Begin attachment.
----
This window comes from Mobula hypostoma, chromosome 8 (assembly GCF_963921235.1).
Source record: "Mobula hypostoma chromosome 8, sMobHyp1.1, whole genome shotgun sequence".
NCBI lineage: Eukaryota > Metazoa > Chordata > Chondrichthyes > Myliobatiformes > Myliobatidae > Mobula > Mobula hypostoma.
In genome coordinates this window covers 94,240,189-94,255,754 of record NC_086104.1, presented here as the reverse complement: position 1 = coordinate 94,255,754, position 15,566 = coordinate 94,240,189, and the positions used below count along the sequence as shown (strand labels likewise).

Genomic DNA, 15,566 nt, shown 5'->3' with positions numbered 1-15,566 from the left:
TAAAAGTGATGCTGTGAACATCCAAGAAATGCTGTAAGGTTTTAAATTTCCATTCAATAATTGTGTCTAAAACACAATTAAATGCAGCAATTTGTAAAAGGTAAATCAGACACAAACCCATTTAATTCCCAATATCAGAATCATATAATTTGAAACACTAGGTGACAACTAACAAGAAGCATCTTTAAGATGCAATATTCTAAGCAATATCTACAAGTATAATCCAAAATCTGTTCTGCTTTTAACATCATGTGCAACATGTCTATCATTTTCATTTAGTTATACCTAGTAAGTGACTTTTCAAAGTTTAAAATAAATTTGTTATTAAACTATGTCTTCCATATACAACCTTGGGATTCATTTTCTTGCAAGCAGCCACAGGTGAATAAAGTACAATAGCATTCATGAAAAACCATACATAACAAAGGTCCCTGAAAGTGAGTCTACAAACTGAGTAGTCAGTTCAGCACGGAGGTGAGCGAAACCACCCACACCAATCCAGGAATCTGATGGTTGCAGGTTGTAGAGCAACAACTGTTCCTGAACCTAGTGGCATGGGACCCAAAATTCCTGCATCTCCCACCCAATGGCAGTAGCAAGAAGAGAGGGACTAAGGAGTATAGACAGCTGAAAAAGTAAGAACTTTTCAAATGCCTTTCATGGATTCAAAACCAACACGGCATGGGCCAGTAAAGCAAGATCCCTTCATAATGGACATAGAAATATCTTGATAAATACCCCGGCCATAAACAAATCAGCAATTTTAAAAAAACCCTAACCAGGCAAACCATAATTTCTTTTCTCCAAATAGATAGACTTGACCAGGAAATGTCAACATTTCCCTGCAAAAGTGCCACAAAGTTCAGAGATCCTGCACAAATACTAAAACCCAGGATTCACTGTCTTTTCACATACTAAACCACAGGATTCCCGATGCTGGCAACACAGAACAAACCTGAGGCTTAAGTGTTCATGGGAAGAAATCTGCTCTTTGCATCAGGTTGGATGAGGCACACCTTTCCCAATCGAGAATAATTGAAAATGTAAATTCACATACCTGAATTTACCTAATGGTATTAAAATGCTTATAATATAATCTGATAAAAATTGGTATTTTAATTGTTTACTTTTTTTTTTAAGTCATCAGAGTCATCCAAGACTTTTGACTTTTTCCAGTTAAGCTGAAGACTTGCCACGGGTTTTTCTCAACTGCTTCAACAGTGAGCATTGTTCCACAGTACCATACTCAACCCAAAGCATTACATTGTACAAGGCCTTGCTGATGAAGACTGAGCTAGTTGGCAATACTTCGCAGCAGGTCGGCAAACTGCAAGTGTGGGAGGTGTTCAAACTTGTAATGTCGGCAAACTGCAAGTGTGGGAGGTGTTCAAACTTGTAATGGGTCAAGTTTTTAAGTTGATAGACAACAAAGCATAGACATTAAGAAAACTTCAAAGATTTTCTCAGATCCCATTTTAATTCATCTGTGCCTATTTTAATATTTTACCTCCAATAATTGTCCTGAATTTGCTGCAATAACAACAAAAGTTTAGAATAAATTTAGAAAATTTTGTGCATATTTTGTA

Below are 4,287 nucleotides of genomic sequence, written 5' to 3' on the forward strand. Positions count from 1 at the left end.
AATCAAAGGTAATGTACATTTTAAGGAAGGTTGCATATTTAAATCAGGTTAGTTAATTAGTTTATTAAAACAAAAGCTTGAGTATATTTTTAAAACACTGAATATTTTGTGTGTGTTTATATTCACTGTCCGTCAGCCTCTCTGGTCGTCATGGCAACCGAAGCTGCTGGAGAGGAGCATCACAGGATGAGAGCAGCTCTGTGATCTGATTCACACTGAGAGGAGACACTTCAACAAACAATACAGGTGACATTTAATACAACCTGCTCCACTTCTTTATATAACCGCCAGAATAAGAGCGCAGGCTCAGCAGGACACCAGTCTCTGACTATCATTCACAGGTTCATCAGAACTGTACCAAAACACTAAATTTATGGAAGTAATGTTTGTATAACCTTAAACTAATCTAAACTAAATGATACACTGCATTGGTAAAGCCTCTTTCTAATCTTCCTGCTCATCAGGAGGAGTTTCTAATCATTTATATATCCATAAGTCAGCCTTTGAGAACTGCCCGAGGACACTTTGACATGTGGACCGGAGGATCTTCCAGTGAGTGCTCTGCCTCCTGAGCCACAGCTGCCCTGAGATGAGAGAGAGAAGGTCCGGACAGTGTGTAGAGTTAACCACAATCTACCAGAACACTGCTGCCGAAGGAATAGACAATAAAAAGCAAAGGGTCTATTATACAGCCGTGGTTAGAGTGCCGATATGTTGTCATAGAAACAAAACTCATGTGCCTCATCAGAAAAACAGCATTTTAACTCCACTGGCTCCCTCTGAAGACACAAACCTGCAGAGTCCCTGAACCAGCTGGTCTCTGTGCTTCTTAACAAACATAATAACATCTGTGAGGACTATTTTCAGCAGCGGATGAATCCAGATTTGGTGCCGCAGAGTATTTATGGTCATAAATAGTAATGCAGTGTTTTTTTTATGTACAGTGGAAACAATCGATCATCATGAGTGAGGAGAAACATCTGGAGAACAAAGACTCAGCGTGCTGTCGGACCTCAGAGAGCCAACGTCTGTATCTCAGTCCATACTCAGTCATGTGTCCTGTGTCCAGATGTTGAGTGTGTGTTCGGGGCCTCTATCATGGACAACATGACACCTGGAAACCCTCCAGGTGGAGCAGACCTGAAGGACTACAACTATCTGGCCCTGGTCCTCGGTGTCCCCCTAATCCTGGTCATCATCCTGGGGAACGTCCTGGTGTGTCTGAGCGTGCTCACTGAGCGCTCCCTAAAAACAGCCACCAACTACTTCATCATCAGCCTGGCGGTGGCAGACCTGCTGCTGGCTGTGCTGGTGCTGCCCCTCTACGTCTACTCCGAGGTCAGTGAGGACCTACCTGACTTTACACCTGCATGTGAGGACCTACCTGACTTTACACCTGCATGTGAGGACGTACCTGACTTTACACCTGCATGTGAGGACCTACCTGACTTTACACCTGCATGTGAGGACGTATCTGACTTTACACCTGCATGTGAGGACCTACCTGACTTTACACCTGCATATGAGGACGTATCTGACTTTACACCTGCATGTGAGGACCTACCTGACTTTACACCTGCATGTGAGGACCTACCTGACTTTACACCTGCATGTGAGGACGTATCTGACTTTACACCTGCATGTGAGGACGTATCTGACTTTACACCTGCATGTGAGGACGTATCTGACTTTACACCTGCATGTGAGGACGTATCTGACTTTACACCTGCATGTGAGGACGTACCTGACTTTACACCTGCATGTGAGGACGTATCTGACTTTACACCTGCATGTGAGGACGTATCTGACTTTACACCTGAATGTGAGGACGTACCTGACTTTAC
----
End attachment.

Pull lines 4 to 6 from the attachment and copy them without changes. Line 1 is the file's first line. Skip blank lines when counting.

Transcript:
In genome coordinates this window covers 94,240,189-94,255,754 of record NC_086104.1, presented here as the reverse complement: position 1 = coordinate 94,255,754, position 15,566 = coordinate 94,240,189, and the positions used below count along the sequence as shown (strand labels likewise).

Genomic DNA, 15,566 nt, shown 5'->3' with positions numbered 1-15,566 from the left:
TAAAAGTGATGCTGTGAACATCCAAGAAATGCTGTAAGGTTTTAAATTTCCATTCAATAATTGTGTCTAAAACACAATTAAATGCAGCAATTTGTAAAAGGTAAATCAGACACAAACCCATTTAATTCCCAATATCAGAATCATATAATTTGAAACACTAGGTGACAACTAACAAGAAGCATCTTTAAGATGCAATATTCTAAGCAATATCTACAAGTATAATCCAAAATCTGTTCTGCTTTTAACATCATGTGCAACATGTCTATCATTTTCATTTAGTTATACCTAGTAAGTGACTTTTCAAAGTTTAAAATAAATTTGTTATTAAACTATGTCTTCCATATACAACCTTGGGATTCATTTTCTTGCAAGCAGCCACAGGTGAATAAAGTACAATAGCATTCATGAAAAACCATACATAACAAAGGTCCCTGAAAGTGAGTCTACAAACTGAGTAGTCAGTTCAGCACGGAGGTGAGCGAAACCACCCACACCAATCCAGGAATCTGATGGTTGCAGGTTGTAGAGCAACAACTGTTCCTGAACCTAGTGGCATGGGACCCAAAATTCCTGCATCTCCCACCCAATGGCAGTAGCAAGAAGAGAGGGACTAAGGAGTATAGACAGCTGAAAAAGTAAGAACTTTTCAAATGCCTTTCATGGATTCAAAACCAACACGGCATGGGCCAGTAAAGCAAGATCCCTTCATAATGGACATAGAAATATCTTGATAAATACCCCGGCCATAAACAAATCAGCAATTTTAAAAAAACCCTAACCAGGCAAACCATAATTTCTTTTCTCCAAATAGATAGACTTGACCAGGAAATGTCAACATTTCCCTGCAAAAGTGCCACAAAGTTCAGAGATCCTGCACAAATACTAAAACCCAGGATTCACTGTCTTTTCACATACTAAACCACAGGATTCCCGATGCTGGCAACACAGAACAAACCTGAGGCTTAAGTGTTCATGGGAAGAAATCTGCTCTTTGCATCAGGTTGGATGAGGCACACCTTTCCCAATCGAGAATAATTGAAAATGTAAATTCACATACCTGAATTTACCTAATGGTATTAAAATGCTTATAATATAATCTGATAAAAATTGGTATTTTAATTGTTTACTTTTTTTTTTAAGTCATCAGAGTCATCCAAGACTTTTGACTTTTTCCAGTTAAGCTGAAGACTTGCCACGGGTTTTTCTCAACTGCTTCAACAGTGAGCATTGTTCCACAGTACCATACTCAACCCAAAGCATTACATTGTACAAGGCCTTGCTGATGAAGACTGAGCTAGTTGGCAATACTTCGCAGCAGGTCGGCAAACTGCAAGTGTGGGAGGTGTTCAAACTTGTAATGTCGGCAAACTGCAAGTGTGGGAGGTGTTCAAACTTGTAATGGGTCAAGTTTTTAAGTTGATAGACAACAAAGCATAGACATTAAGAAAACTTCAAAGATTTTCTCAGATCCCATTTTAATTCATCTGTGCCTATTTTAATATTTTACCTCCAATAATTGTCCTGAATTTGCTGCAATAACAACAAAAGTTTAGAATAAATTTAGAAAATTTTGTGCATATTTTGTA